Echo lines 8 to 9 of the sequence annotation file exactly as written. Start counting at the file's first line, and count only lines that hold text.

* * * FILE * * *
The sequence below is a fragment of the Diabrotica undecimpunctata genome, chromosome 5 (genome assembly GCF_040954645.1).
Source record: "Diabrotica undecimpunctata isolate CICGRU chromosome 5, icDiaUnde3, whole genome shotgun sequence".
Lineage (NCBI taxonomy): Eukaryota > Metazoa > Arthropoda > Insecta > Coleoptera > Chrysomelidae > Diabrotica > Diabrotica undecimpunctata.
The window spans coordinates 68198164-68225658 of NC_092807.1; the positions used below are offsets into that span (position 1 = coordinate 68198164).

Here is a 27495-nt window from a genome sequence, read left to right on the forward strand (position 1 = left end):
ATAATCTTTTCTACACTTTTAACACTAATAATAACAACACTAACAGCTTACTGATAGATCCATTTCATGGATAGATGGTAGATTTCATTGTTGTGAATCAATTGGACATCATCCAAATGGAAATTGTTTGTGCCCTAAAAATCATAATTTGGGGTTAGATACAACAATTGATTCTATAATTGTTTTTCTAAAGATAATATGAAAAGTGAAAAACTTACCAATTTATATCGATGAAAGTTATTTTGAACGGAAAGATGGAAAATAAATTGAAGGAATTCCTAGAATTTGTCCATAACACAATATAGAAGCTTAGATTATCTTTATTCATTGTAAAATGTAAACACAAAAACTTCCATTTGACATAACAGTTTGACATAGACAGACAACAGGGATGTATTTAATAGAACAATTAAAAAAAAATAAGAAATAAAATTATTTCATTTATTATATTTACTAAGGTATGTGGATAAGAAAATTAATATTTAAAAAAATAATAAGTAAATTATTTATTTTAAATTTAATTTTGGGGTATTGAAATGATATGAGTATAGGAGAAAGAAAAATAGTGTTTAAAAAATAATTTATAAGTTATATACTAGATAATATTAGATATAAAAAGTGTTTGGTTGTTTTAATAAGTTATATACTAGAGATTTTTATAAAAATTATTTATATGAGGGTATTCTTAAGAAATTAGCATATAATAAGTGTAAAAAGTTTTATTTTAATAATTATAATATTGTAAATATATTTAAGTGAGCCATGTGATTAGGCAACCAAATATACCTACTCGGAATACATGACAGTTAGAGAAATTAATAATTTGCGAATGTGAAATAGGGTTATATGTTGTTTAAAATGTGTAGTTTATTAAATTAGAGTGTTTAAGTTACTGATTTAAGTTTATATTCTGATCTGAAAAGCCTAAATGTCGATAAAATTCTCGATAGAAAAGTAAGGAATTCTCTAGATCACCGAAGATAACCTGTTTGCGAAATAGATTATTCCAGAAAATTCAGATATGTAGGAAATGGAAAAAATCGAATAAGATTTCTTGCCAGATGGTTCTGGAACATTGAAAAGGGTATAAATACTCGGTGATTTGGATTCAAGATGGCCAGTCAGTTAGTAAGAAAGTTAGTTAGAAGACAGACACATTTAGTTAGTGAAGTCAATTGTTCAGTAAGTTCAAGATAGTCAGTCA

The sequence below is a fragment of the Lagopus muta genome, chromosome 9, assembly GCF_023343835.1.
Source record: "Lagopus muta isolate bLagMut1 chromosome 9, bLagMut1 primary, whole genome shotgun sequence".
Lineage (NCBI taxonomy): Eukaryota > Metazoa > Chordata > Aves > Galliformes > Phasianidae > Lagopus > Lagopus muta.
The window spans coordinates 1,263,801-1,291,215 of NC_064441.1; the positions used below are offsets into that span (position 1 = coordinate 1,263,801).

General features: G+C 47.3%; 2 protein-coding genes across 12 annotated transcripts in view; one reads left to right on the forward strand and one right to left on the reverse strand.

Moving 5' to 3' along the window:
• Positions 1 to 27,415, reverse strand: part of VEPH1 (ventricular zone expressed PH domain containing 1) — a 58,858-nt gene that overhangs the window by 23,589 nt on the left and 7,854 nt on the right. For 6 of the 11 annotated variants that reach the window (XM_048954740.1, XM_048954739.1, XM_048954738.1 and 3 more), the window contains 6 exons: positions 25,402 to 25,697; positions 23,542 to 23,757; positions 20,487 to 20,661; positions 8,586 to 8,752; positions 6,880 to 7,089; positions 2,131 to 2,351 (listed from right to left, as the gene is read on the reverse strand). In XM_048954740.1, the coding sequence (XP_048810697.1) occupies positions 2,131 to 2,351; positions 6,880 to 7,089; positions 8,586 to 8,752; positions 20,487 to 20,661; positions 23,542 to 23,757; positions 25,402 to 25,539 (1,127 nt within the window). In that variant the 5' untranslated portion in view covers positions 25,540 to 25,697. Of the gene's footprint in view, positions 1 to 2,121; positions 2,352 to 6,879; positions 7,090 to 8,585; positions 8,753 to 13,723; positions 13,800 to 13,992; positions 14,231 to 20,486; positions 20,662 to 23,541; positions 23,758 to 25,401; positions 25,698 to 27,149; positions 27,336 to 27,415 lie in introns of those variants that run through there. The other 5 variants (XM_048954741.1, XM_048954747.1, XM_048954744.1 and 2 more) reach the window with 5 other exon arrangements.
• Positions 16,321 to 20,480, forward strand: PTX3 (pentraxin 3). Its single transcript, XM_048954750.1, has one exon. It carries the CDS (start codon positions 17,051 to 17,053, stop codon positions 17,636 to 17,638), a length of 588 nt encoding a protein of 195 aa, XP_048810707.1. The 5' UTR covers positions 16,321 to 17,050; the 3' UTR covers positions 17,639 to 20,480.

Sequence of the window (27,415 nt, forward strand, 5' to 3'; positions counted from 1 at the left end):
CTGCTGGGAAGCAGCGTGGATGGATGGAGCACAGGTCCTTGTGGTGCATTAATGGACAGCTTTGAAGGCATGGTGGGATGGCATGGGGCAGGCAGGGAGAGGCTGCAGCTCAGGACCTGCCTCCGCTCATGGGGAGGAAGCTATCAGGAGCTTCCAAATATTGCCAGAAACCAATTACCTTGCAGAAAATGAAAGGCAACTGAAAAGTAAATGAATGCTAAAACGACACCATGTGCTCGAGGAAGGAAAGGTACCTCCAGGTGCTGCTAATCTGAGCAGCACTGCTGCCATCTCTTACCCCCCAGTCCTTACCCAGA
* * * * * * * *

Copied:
Source record: "Lagopus muta isolate bLagMut1 chromosome 9, bLagMut1 primary, whole genome shotgun sequence".
Lineage (NCBI taxonomy): Eukaryota > Metazoa > Chordata > Aves > Galliformes > Phasianidae > Lagopus > Lagopus muta.